Cross-Dressing in Grade School
Yesterday was “boy-girl” day at my daughter’s school. What does that mean, exactly, you wonder, as I did when the news arrived home? Turns out, it is part of the Purim lead-up week, when every day the school has another dressing-up theme, like the less-charged “pajama day” or “face paint day.” The school this year instituted a day when boys dress up like girls and girls dress up like boys.
Now granted, the school may have found inspiration for this misguided idea from the many adult men who have dressed up as women over the years. When I was doing my research on partnership synagogues, one of my interviewees told me that I should write about how at his synagogue one year, no less than six men dressed up as women, and that in his opinion that says something about the men who are willing to pray in an egalitarian way. Presumably he was implying that a man dressing up like a woman is more in touch with his feminine side, whatever the heck that means. Or maybe that he just likes women. Or maybe he thinks that in the partnership synagogue, a place that pushes gender boundaries, it’s okay for a man to test his secret desire to go trans.
However, it is telling that you don’t find many women dressing up as men (except for specific-costume men, like Charlie Chaplain).
Women don’t dress like men because there is nothing odd about becoming a man. Pants and shirt, you’re done. It’s not so interesting. But the whole lipstick-scarf-skirt thing is, indeed, like putting on a costume. Many women put on this costume every day. I can imagine why it seems like fun for men. I can also understand why, as a daily routine that actually involves plucking, waxing, squeezing and brushing, putting on the real “woman costume” isn’t always as fun or painless as it seems.
It is also telling that in real life, there are three times as many women undergoing sex change operations to become men than the other way around. In real life, being a man is more appealing than being a woman — more privileges, more freedom, less painful procedures. This is backed up in gender research by Barrie Thorne and others who found that it’s much easier socially for a girl to be like a boy than for a boy to be like a girl. “Tomboy” is a compliment while “sissy” is an insult. One study found, when kids imagine being the other gender, boys perceive becoming a girl as a pain, but girls perceive becoming a boy as fraught with possibility.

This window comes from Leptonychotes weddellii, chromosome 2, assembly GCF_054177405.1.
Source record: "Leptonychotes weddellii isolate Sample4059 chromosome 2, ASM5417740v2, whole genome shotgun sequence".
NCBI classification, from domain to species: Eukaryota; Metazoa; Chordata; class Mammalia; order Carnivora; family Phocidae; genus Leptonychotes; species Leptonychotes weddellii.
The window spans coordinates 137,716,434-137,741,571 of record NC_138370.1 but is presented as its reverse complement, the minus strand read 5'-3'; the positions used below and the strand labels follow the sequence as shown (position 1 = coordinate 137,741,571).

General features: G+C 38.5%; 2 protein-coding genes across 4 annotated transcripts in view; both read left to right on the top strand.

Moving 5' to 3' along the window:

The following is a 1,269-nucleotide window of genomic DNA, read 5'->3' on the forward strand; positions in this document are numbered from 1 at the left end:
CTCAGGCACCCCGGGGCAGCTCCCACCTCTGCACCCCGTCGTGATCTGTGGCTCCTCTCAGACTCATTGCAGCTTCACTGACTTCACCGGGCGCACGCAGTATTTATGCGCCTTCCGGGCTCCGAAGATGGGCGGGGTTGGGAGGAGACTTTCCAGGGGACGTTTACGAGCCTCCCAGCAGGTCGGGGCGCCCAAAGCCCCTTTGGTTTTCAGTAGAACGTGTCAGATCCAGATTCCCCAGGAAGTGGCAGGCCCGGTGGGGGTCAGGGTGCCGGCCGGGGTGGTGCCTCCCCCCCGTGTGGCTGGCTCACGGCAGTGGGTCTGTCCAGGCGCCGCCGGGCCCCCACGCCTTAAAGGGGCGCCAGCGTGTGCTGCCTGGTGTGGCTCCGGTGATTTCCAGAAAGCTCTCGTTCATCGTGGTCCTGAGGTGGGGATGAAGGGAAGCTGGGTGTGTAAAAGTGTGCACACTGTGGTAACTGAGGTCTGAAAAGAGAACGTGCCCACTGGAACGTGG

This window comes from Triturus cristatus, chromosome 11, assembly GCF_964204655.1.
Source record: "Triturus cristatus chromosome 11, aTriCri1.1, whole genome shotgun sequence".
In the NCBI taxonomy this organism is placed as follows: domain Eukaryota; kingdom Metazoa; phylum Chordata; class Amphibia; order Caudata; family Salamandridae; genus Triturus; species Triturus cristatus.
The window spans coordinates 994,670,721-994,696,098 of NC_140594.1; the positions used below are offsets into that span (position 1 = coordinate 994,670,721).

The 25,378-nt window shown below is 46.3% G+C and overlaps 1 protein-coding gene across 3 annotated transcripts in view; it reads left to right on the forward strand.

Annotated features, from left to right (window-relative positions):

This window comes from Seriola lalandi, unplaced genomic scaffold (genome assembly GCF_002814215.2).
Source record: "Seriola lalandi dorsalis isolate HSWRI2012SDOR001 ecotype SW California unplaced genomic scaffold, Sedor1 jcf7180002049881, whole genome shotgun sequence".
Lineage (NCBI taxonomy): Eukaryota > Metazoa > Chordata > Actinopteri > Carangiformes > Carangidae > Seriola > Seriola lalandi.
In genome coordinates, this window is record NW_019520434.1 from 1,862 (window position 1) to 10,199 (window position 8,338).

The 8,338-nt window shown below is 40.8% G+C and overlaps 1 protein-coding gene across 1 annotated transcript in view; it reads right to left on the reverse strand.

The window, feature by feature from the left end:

“So what does it mean to dress like a boy?” I asked my 8-year-old daughter as she planned her costume for the next day. “You know,” she said. “I’m going to wear a kippa, and….” She was having trouble with what else.
“But there are girls who wear kippot,” I said, “and there are lots of boys who don’t.” She gave me a pained look.
“Look,” she said, drawing a picture of a circle on a piece of paper. “This is all the boys in the world. This corner over here is for the ones who don’t wear kippot.” She then drew another circle. “And see this? This is all the girls in the world. And this corner over here is for the ones who wear kippot.” She was proud of herself. I smiled. She had a clever point about averages, even if it wasn’t entirely accurate.
“So what are the boys going to do to dress up like girls?” I asked.
“You know,” she said with a sigh. “They’ll put on make-up and nail polish. And they’ll wear skirts.” I pointed out that she doesn’t wear skirts to school. “And,” I added, “there are men in the world who wear skirts. Like the Scottish men who wear kilts. Or like Moshe Rabbeinu. He probably wore a dress. So did the Rambam.” Pained look again.
“Look, even if Moshe Rabbeinu wore a kilt,” she said, and then, exasperated, said, “just look at the circles, okay?”
I sometimes torture my children this way. I decided to stop. “It’s fine,” I said, putting my arm around her and smiling. “Just remember that boys and girls aren’t as different as some people think they are.” When she realized the interrogation was over, she was relieved. We hugged, and for that brief moment, all was good in the world.